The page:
Westbound Canadian, VIA train no.1, arrived
Kamloops a short while later, creating quite
a spectacle of 1929 and 1955 vintage trains
alongside each
other in the middle of the night.
0640 on Friday 86.04.25, the Trans Canada
Limited was parked in the yard of North Bend.
With a break of some four hours, the Museum
crew had a chance
to stretch and partake of
breakfast in the small local cafe.
Extra 3085 resumed its voyage west at
1110, heading
down the Fraser Canyon to Co­
quitlam. A stop at Mission City with its beauti-
North Bend 1110 Friday, 86.04.25;
Full baggage car 4481;
Sleeping car Rutherglen;
Dining car Argyle;
Solarium-lounge car River Rouge;
Business car British Columbia.
ful old station as a photo setting would have
been most desirable,
but this was not to be.
Some delay at Coquitlam was expected due
to heavy interchange traffic during the late after­
noon. The GP38-2 no.
3085 was dropped off,
and a pair of GP9s, nos. 8672 and 8665 substi­
tuted. Four miles further on, at Saperton, the
CP Rail locomotives and caboose were released.
CN switcher SW1200 nO.1330 and transfer
boose no. 76657 were added, and the consist con­
tinued a further twelve miles over BN/CN (fo­
reign) trackage
to the Canadian National station.
train was first turned on the wye, caboose
dropped off, then propelled into its appointed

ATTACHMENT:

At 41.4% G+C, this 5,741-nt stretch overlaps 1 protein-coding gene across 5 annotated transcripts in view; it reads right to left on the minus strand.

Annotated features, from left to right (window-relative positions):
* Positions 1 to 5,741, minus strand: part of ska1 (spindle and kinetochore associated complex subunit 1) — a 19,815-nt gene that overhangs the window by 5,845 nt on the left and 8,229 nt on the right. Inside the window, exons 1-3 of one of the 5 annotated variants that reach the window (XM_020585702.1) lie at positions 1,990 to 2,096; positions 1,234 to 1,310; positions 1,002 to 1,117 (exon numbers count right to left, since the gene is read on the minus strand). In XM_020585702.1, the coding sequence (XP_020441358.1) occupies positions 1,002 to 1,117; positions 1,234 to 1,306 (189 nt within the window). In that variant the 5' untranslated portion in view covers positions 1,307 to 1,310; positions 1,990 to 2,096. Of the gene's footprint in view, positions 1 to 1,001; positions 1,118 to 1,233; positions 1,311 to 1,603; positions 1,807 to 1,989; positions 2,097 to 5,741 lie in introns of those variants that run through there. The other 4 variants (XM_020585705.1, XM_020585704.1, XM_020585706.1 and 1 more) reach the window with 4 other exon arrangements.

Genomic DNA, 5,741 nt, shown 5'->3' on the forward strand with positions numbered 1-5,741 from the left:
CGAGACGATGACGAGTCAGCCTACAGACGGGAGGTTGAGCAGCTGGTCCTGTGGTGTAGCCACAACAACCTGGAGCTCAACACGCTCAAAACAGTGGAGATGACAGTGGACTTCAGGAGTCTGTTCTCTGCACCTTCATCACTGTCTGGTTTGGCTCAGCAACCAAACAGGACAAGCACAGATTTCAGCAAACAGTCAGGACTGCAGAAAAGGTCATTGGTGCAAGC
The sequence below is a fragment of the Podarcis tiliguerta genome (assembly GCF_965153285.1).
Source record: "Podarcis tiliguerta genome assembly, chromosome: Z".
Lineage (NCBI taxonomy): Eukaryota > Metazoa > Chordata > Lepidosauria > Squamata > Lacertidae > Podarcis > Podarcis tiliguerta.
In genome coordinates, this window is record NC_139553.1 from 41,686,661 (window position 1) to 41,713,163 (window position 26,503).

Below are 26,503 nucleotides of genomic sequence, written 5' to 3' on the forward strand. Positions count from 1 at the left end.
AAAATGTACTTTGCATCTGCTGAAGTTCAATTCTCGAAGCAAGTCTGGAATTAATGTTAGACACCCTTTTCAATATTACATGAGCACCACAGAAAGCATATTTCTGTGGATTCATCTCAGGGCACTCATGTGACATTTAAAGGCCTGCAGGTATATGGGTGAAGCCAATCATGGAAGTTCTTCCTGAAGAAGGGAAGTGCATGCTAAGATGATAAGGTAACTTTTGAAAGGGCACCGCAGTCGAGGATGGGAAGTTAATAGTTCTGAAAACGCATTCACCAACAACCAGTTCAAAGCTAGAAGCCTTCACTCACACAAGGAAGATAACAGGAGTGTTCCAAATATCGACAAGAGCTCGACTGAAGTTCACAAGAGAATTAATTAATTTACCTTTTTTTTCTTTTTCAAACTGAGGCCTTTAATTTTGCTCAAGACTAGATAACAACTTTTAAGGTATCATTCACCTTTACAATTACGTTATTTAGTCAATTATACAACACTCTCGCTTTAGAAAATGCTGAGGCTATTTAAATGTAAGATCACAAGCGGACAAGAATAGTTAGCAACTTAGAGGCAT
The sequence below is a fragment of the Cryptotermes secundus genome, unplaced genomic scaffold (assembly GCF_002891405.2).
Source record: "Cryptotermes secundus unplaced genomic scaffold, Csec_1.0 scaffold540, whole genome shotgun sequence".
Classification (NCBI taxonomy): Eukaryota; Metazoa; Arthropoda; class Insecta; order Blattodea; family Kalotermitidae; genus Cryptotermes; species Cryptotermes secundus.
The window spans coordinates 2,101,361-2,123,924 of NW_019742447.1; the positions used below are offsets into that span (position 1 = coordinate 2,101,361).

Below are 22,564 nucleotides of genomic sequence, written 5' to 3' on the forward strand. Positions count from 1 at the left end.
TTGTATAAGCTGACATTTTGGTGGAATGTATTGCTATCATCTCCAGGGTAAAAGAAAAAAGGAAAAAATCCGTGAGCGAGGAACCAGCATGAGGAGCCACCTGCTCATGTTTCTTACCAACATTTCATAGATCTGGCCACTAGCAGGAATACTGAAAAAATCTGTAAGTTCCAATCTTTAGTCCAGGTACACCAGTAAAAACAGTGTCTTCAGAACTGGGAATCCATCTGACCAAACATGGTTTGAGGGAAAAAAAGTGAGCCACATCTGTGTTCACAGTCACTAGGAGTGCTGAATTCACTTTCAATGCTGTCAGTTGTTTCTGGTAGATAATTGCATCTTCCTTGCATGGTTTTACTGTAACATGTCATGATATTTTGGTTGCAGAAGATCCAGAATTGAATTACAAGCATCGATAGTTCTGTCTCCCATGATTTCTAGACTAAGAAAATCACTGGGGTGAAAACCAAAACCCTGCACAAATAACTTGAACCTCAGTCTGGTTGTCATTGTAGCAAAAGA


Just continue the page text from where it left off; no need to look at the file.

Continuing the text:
resting place for the duration of Expo. Arrival
time was 2115 on Friday 86.04.25, just forty
hours and 623.2 rail miles from leaving Cran­
brook. Thanks to the care and vigilance of the
CP Rail car shop and operating crews, the journey
was made completely without incident. CN then
took over for the last few miles and spotted
the train in place without any trouble.
During the course of the following week,
power, water and sewer services were
put in
place. The
train is now properly installed as
part of VIA Rails pavilion at the CN station for
the duration of Expo, 86.05.02 to 86.10.12.
Arrangements have been made with a caterer
for special luncheons, dinners and receptions
on the Trans Canada
Limited. Contact execu­
director Garry Anderson, (604) 688-2789
on board the train for details.
mention should be made of VIA
Rail, Expo 86 and CP Rail for their sponsor­
of this exhibit. Acknowledgement is due
the Cranbrook Archives, Museum and Landmark
Foundation for releasing a prime attraction for
an entire tourist season. Restoration was made
through Federal and Provincial Job
Creation programs, assistance from the B.C.
Heritage Trust, and the balance
from private
and corporate donations.
If there is a disappoint­